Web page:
Calhoun's first black police officer honored

Retired Calhoun Police Chief Willie Mitchel, left, is pictured with Calhoun City Council member Matt Barton and 23-year veteran of the Calhoun Police Department Sgt. Kenneth Carson at Friendship Baptist Church. Mitchell received the MLK Humanitarian Award. He was the first black city police officer in Calhoun and began his service in 1968, and was eventually promoted to Police Chief before he retired.

Struggle for justice – Past, present and future, was the message resonating through the worship and celebration that surrounded the annual birthday celebration of Martin Luther King, Jr., at Friendship Baptist Church in Calhoun on Sunday.

For more than three hours, members of the community and others from surrounding communities celebrated the 85th birthday of the leader of the Civil Rights Movement through song, sermon and worship before attending a reception that followed at Duke’s restaurant.

Guest speaker at the event was Pastor and Author Dr. Christopher Bowen of the Living Tabernacle in Forest Park, Ga. Many other praise and worship groups from all over Northwest Georgia and Gordon County attended and participated in the program.

One of the main events welcomed the first black Calhoun Police Officer and later chief of police, Willie Mitchell, who was recognized with the MLK Humanitarian Award, by Walter Harris on behalf of Calhoun Mayor Jimmy Palmer, who was unable to attend the event.

Mitchell began his service in 1968 according to Barbara Jackson, who presented Mitchell with the award.

“Willie began working for the Calhoun Police Department in 1968, and in 1981 he was promoted to Assistant Chief and in 1988 he assumed the position of Chief of Police,” said Jackson. “Willie retired after 32 years of service protecting those in Calhoun. Willie Mitchell is a man of honor, honesty, and integrity. This Martin Luther King, Jr. day we honor a man who taught us to give so much to this country. We want to honor Willie Mitchell for what he taught us and gave to the city of Calhoun.”

Also being honored at the memorial was the late Eula Mae Bowen, whose granddaughter Rikkila Christian paid tribute.

Christian explained Bowen was responsible for petitioning a Calhoun street be named after her hero, Dr. Martin Luther King Jr. Christian explained that though the street name was changed after Bowen passed away, the conviction shown by her grandmother to be proud of who she was, remained with Christian.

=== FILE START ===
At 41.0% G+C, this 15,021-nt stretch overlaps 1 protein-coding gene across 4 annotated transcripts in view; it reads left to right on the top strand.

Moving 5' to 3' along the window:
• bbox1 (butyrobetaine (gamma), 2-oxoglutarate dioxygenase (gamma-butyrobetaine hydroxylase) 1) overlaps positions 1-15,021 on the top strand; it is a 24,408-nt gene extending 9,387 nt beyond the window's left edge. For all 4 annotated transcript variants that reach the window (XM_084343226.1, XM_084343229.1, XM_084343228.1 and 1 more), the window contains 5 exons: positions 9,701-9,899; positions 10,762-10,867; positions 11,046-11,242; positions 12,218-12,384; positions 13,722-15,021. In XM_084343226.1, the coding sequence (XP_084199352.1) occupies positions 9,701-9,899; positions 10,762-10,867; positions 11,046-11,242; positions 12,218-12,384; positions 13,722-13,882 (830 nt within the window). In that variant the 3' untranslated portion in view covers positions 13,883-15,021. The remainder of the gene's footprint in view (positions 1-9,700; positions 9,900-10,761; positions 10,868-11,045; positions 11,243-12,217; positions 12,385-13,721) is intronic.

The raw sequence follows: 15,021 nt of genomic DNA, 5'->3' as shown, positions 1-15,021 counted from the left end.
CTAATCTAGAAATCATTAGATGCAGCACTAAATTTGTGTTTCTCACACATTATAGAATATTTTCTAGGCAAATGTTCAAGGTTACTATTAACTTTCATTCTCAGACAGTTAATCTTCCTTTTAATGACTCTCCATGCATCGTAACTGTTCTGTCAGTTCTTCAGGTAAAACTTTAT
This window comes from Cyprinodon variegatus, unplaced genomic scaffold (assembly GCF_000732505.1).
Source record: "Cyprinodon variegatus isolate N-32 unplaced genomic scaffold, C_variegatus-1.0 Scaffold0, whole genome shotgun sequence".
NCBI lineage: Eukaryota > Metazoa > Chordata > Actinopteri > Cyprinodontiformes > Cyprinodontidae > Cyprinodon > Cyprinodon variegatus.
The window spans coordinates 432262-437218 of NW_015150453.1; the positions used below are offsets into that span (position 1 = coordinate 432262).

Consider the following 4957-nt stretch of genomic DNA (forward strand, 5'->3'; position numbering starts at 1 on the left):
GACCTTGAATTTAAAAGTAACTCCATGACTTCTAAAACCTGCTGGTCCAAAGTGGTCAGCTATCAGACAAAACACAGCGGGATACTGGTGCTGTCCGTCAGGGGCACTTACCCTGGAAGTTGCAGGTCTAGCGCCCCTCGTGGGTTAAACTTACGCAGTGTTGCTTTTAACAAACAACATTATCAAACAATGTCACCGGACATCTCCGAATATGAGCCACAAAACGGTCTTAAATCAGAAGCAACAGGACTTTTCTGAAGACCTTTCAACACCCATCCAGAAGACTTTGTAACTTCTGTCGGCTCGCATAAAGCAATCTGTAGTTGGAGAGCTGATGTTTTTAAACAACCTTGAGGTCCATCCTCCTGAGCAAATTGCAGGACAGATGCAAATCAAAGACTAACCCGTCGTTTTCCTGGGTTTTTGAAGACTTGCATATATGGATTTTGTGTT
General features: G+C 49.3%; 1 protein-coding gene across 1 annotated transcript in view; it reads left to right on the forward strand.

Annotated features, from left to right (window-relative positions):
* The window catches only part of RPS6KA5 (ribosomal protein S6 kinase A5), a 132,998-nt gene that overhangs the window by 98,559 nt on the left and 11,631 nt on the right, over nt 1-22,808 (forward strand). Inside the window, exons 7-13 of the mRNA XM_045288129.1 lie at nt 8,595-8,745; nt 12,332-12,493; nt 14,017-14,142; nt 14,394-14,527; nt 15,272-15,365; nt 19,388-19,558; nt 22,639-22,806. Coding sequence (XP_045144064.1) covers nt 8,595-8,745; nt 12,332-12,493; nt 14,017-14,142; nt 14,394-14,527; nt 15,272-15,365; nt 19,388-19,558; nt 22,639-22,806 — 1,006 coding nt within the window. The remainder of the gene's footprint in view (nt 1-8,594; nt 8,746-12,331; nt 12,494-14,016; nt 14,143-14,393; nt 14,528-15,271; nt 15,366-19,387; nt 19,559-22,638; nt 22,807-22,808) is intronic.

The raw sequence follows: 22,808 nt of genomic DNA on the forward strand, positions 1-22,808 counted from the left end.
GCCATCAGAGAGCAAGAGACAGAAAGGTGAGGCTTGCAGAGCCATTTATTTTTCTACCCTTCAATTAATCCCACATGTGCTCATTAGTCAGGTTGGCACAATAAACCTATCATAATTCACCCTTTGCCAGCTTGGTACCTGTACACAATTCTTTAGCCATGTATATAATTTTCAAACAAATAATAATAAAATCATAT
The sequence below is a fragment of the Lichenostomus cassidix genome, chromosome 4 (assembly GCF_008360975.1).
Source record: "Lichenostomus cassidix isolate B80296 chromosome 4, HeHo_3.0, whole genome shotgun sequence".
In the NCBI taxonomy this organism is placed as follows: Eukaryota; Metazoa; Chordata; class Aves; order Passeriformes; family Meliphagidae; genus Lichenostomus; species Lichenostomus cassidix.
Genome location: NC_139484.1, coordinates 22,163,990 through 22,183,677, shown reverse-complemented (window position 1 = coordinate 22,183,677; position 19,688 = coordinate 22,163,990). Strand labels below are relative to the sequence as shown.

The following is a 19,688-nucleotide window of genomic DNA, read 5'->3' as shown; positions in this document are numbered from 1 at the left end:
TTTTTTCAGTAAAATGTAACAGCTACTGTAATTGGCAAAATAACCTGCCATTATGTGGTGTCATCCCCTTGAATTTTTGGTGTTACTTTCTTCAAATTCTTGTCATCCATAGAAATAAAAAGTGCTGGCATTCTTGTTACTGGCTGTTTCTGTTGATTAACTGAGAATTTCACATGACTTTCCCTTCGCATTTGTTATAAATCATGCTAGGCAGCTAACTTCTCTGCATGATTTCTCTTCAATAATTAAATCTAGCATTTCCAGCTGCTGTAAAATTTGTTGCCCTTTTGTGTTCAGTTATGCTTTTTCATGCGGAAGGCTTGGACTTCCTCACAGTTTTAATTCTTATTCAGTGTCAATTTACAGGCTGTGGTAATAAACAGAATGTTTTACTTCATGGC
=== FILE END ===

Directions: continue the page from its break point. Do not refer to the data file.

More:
“My grandmother before she passed away, I remembered that she traveled to gospel singings and saying that every city that she went to there were always billboards, avenues and streets memorializing Dr. Martin Luther King Jr., who was her hero,” said Christian.

“She said ‘before I pass that’s something that I want to make sure that Calhoun has. That one of these streets has got to be changed to my hero,’ so she went back and forth, back and forth to city council meetings and she petitioned and according to my records I don’t think that the street was actually changed before she passed away, but it did get changed.”

From her grandmother’s lead, Christian spoke to the theme of “Struggle for justice – past, present and future,” and charged the audience with moving words to embrace respect for yourself and others.

Christian explained her belief in three things that could be done to overcome the struggle for justice: “a necessity for education, there is also a loss of self respect and there is an absence of religion,” said Christian.

“I believe we can increase our education and go back and study our black history. I know that when I study black history, I know that that’s pulling me in a sense of knowing who I am and that way when I walk around outside I can walk with my head held up high. My grandmother, she went and got this street changed. Martin Luther King Jr., he went and changed a whole bunch of things.”

“Then we as all people need to start walking around with self respect. If we can respect ourselves we can expect someone to respect themselves.”

“Absence of religion in itself. I remember my grandmother saying they said prayer in school, they took that out of school and look what’s going on now. Our situations are going to change. That’s the answer, that’s the key. We are sitting up in here trying to figure out. We don’t have to go very far, just look up, pray and look up.”

The celebration also welcomed speakers such as Calhoun City Council member Matt Barton; emcee for the event Evangelist Solita Burley; Gordon County Probate Court Judge Richie Parker; and many others.

To continue the celebration of Dr. Martin Luther King Jr., the public was invited to visit the memorial located in front of the courthouse on Monday in honor of the leader.

Managing Editor